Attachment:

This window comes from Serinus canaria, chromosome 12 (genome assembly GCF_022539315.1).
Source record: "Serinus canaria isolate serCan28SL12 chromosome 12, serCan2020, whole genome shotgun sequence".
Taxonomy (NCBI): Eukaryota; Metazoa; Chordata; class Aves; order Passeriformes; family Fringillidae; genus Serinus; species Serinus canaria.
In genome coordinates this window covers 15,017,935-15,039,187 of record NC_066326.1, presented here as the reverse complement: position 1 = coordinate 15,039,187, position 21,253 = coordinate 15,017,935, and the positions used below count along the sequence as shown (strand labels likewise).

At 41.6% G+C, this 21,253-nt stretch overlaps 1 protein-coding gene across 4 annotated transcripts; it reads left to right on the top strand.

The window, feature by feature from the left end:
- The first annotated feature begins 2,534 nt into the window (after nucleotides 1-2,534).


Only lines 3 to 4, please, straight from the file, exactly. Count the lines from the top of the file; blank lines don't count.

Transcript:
Taxonomy (NCBI): Eukaryota; Metazoa; Chordata; class Aves; order Passeriformes; family Fringillidae; genus Serinus; species Serinus canaria.
In genome coordinates this window covers 15,017,935-15,039,187 of record NC_066326.1, presented here as the reverse complement: position 1 = coordinate 15,039,187, position 21,253 = coordinate 15,017,935, and the positions used below count along the sequence as shown (strand labels likewise).